At the age of eight, filmmaker Robyn Paterson greeted Comrade Robert Mugabe with flowers as he stepped from a plane at an air force base in Zimbabwe. She and her best friend, Mercy, were ...
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At the age of eight, filmmaker Robyn Paterson greeted Comrade Robert Mugabe with flowers as he stepped from a plane at an air force base in Zimbabwe. She and her best friend, Mercy, were poster children for the new Zimbabwe. Robyn was as pale-skinned as Mercy was dark, so the girls were a symbol that all was well in the independent nation. But it was not. Even then, members of Mercy's Matabele tribe were being massacred by Mugabe's special forces. A generation later, Robyn begins a high-risk ground search across Zimbabwe - desperate to know what has happened to her friend. Along the way she faces the dangers of filming undercover, the shock of what is still going on behind closed doors, and the stark differences that she and Mercy have come to symbolize. By the end of this journey, after overcoming one setback after another, Paterson has provided us with a new and very different look at the Mugabe era.Written by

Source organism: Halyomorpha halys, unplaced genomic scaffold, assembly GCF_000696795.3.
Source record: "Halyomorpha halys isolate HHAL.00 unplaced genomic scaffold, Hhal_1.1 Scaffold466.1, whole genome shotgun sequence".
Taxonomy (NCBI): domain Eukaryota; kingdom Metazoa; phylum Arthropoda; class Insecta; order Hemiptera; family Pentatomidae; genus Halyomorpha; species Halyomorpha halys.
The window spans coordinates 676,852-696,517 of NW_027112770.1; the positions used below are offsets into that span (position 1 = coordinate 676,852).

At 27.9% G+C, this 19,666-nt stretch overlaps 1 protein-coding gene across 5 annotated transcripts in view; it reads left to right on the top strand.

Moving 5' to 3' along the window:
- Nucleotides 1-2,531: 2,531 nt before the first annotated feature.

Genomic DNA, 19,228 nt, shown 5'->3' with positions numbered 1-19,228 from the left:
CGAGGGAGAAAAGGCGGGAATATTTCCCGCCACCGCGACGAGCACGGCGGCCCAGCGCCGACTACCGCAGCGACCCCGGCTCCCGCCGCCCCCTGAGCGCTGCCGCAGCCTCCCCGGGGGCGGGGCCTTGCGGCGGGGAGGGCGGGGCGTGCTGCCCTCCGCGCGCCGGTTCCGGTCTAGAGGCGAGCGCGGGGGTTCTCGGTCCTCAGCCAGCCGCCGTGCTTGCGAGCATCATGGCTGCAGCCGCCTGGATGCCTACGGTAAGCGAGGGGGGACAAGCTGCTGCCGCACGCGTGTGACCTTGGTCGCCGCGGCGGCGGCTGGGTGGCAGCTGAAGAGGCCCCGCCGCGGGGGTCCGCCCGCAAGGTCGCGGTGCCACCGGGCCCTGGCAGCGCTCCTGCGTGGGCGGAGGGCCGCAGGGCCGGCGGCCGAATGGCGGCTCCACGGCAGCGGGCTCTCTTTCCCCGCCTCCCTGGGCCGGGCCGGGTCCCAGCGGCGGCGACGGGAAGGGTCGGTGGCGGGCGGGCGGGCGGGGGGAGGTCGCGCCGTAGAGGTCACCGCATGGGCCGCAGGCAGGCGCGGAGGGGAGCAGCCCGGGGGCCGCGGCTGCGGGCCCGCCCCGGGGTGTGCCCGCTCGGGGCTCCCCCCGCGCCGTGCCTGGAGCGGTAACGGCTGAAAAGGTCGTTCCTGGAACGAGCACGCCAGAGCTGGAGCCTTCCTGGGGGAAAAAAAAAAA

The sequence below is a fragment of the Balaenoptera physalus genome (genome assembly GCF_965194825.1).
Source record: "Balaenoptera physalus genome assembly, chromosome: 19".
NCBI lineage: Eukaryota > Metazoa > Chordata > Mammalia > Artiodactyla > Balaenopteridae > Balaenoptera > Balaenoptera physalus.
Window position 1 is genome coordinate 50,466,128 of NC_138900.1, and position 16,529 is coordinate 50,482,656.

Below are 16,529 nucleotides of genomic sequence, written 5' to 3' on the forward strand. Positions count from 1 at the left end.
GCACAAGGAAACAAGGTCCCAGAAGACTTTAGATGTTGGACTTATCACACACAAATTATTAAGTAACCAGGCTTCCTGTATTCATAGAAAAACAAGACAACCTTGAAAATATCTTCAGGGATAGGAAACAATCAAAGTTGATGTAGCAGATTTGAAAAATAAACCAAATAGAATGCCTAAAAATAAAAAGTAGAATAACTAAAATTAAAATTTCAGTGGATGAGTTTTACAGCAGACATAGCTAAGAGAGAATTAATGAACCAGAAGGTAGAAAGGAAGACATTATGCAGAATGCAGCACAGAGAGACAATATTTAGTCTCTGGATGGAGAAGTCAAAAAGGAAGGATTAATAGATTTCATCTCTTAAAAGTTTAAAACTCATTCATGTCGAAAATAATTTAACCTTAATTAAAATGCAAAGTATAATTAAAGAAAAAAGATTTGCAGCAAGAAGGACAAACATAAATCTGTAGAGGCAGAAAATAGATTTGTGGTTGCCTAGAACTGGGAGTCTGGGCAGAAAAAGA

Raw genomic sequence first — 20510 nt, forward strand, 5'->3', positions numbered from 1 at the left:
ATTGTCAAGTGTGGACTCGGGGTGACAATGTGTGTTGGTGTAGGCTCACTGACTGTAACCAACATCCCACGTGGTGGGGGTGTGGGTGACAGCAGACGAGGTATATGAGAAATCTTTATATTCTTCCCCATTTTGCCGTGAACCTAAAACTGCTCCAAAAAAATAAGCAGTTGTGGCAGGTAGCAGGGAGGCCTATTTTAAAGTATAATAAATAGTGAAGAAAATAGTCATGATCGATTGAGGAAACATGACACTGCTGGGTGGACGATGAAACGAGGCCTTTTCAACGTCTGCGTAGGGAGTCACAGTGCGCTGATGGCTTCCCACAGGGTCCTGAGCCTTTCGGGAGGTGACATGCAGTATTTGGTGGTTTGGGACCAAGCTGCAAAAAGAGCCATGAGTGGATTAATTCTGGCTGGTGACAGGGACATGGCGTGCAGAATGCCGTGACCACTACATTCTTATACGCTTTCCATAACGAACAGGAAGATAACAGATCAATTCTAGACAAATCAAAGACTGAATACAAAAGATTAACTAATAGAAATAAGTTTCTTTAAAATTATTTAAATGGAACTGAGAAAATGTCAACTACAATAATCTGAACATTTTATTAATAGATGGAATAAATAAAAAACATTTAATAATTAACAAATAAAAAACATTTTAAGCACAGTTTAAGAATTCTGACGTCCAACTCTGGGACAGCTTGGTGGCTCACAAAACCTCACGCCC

This film is sweet and sad, enlightening and terrifying. Film maker Robyn Paterson overlays her idyllic childhood in the Zimbabwe of the 1980s with the reality of the Mugabe regime, as she travels back to the country she left with her family 14 years earlier in search of her best friend "Mercy." While the search for Mercy (get it?) drives the film, it's the modern social and political legacy of colonization and despotism that provide the real content of the story. This is a story of colonialism, racism, tribalism, and the unrelentingly, irrational fear-based tyranny of the oppressed that can result.
Thankfully, it is also a story of escape and resilience.
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